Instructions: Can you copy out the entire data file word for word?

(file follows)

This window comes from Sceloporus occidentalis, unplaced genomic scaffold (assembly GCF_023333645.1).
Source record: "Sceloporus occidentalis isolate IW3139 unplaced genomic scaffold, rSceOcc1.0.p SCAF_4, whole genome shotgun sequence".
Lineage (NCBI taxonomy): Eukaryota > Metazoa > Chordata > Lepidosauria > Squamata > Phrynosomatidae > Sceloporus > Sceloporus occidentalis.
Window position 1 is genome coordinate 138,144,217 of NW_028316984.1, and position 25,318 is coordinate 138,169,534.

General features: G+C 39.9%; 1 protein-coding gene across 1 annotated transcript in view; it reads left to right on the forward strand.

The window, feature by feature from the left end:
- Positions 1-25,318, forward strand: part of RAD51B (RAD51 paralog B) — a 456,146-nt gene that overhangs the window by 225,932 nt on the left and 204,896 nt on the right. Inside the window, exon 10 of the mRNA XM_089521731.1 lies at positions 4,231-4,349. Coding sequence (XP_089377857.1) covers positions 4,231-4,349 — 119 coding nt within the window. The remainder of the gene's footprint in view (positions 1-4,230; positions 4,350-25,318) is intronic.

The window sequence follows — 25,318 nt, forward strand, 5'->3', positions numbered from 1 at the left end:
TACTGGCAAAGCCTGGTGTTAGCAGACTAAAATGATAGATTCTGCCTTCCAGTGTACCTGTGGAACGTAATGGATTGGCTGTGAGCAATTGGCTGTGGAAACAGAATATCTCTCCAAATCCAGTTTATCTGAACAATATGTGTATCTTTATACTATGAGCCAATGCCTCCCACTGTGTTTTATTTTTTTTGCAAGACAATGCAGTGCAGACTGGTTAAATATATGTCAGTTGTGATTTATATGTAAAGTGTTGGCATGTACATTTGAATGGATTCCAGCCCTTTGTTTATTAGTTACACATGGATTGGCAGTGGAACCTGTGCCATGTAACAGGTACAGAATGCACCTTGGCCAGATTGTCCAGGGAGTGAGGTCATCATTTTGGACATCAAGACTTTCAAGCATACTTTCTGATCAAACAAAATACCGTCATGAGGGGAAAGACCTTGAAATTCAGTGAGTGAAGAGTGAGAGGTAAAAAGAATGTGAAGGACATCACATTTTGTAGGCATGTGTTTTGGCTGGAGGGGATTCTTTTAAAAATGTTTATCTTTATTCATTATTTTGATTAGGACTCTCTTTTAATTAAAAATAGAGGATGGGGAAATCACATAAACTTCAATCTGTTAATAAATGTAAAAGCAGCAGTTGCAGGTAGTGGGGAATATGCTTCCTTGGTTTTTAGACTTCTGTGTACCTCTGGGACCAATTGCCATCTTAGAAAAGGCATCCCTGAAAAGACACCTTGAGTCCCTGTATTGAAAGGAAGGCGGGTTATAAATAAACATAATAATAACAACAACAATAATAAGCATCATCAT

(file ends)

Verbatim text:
This window comes from Sceloporus occidentalis, unplaced genomic scaffold (assembly GCF_023333645.1).
Source record: "Sceloporus occidentalis isolate IW3139 unplaced genomic scaffold, rSceOcc1.0.p SCAF_4, whole genome shotgun sequence".
Lineage (NCBI taxonomy): Eukaryota > Metazoa > Chordata > Lepidosauria > Squamata > Phrynosomatidae > Sceloporus > Sceloporus occidentalis.
Window position 1 is genome coordinate 138,144,217 of NW_028316984.1, and position 25,318 is coordinate 138,169,534.

General features: G+C 39.9%; 1 protein-coding gene across 1 annotated transcript in view; it reads left to right on the forward strand.

The window, feature by feature from the left end:
- Positions 1-25,318, forward strand: part of RAD51B (RAD51 paralog B) — a 456,146-nt gene that overhangs the window by 225,932 nt on the left and 204,896 nt on the right. Inside the window, exon 10 of the mRNA XM_089521731.1 lies at positions 4,231-4,349. Coding sequence (XP_089377857.1) covers positions 4,231-4,349 — 119 coding nt within the window. The remainder of the gene's footprint in view (positions 1-4,230; positions 4,350-25,318) is intronic.

The window sequence follows — 25,318 nt, forward strand, 5'->3', positions numbered from 1 at the left end:
TACTGGCAAAGCCTGGTGTTAGCAGACTAAAATGATAGATTCTGCCTTCCAGTGTACCTGTGGAACGTAATGGATTGGCTGTGAGCAATTGGCTGTGGAAACAGAATATCTCTCCAAATCCAGTTTATCTGAACAATATGTGTATCTTTATACTATGAGCCAATGCCTCCCACTGTGTTTTATTTTTTTTGCAAGACAATGCAGTGCAGACTGGTTAAATATATGTCAGTTGTGATTTATATGTAAAGTGTTGGCATGTACATTTGAATGGATTCCAGCCCTTTGTTTATTAGTTACACATGGATTGGCAGTGGAACCTGTGCCATGTAACAGGTACAGAATGCACCTTGGCCAGATTGTCCAGGGAGTGAGGTCATCATTTTGGACATCAAGACTTTCAAGCATACTTTCTGATCAAACAAAATACCGTCATGAGGGGAAAGACCTTGAAATTCAGTGAGTGAAGAGTGAGAGGTAAAAAGAATGTGAAGGACATCACATTTTGTAGGCATGTGTTTTGGCTGGAGGGGATTCTTTTAAAAATGTTTATCTTTATTCATTATTTTGATTAGGACTCTCTTTTAATTAAAAATAGAGGATGGGGAAATCACATAAACTTCAATCTGTTAATAAATGTAAAAGCAGCAGTTGCAGGTAGTGGGGAATATGCTTCCTTGGTTTTTAGACTTCTGTGTACCTCTGGGACCAATTGCCATCTTAGAAAAGGCATCCCTGAAAAGACACCTTGAGTCCCTGTATTGAAAGGAAGGCGGGTTATAAATAAACATAATAATAACAACAACAATAATAAGCATCATCAT